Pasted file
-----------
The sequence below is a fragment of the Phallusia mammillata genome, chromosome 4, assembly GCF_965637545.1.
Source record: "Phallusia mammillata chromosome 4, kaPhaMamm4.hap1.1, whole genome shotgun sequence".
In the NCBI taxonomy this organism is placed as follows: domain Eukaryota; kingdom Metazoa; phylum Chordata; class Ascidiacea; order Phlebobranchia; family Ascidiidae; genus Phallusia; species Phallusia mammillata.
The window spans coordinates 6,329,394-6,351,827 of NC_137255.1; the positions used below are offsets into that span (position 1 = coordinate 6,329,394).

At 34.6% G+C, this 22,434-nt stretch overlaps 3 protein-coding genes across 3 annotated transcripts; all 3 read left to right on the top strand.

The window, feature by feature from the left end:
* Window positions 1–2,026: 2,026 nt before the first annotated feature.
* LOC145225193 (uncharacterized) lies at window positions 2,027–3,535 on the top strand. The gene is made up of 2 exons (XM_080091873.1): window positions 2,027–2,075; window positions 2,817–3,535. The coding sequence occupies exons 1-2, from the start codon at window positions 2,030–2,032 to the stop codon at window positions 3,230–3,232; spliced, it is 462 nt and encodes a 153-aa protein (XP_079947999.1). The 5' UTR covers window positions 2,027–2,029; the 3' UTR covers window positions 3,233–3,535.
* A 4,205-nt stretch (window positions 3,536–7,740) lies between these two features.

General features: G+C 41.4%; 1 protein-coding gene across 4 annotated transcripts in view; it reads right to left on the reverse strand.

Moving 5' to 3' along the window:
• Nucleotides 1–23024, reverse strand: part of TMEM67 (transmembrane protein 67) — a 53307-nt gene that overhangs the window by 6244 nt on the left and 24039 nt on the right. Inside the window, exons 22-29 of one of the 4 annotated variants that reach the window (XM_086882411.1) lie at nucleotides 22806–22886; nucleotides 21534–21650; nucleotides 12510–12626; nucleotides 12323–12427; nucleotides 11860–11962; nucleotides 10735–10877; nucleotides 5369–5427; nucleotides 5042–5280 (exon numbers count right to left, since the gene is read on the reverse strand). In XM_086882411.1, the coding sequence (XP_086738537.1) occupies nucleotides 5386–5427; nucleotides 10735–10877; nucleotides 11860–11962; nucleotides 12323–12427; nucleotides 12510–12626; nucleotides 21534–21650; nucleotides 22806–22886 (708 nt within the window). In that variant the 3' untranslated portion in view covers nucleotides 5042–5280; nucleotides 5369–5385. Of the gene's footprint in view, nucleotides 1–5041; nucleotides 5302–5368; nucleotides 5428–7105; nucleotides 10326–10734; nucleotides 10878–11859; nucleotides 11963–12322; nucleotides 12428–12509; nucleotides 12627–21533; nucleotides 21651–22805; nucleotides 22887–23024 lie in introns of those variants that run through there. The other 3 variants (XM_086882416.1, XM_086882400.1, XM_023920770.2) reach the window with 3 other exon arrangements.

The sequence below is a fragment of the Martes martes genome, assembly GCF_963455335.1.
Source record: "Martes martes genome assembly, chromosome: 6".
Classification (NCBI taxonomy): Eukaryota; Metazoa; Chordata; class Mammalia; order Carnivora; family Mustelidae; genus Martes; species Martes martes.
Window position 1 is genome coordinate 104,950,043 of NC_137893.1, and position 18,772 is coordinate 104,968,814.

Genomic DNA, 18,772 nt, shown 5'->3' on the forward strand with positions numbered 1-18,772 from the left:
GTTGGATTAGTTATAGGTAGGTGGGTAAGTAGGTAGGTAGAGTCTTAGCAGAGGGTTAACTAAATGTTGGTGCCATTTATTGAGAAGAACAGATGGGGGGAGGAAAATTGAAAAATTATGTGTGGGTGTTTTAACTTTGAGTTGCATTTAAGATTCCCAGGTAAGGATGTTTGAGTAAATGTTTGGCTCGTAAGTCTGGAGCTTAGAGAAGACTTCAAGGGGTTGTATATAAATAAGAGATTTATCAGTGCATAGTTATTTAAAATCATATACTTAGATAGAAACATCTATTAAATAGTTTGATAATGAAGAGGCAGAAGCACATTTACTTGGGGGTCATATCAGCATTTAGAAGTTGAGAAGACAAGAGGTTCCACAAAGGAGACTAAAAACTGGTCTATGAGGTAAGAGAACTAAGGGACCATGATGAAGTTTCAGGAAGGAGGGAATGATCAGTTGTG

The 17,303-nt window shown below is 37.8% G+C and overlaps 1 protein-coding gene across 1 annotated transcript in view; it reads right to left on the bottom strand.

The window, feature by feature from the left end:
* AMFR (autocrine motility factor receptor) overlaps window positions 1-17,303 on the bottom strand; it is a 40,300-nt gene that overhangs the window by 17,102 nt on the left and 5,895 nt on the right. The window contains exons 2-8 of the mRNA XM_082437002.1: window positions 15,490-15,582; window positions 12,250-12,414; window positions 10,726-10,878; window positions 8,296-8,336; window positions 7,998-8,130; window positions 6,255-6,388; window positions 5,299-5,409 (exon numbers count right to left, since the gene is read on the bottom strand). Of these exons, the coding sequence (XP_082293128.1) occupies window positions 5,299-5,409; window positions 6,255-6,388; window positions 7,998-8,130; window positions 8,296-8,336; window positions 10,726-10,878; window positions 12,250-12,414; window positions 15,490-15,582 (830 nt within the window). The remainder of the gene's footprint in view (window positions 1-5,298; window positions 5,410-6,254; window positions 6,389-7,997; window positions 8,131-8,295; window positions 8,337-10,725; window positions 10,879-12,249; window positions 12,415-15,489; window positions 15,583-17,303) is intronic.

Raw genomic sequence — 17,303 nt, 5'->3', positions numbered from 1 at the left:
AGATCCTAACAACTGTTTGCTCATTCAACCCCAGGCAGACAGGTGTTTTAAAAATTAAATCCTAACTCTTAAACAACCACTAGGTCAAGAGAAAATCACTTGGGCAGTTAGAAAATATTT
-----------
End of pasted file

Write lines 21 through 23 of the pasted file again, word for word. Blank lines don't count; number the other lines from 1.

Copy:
* AMFR (autocrine motility factor receptor) overlaps window positions 1-17,303 on the bottom strand; it is a 40,300-nt gene that overhangs the window by 17,102 nt on the left and 5,895 nt on the right. The window contains exons 2-8 of the mRNA XM_082437002.1: window positions 15,490-15,582; window positions 12,250-12,414; window positions 10,726-10,878; window positions 8,296-8,336; window positions 7,998-8,130; window positions 6,255-6,388; window positions 5,299-5,409 (exon numbers count right to left, since the gene is read on the bottom strand). Of these exons, the coding sequence (XP_082293128.1) occupies window positions 5,299-5,409; window positions 6,255-6,388; window positions 7,998-8,130; window positions 8,296-8,336; window positions 10,726-10,878; window positions 12,250-12,414; window positions 15,490-15,582 (830 nt within the window). The remainder of the gene's footprint in view (window positions 1-5,298; window positions 5,410-6,254; window positions 6,389-7,997; window positions 8,131-8,295; window positions 8,337-10,725; window positions 10,879-12,249; window positions 12,415-15,489; window positions 15,583-17,303) is intronic.

Raw genomic sequence — 17,303 nt, 5'->3', positions numbered from 1 at the left:
AGATCCTAACAACTGTTTGCTCATTCAACCCCAGGCAGACAGGTGTTTTAAAAATTAAATCCTAACTCTTAAACAACCACTAGGTCAAGAGAAAATCACTTGGGCAGTTAGAAAATATTT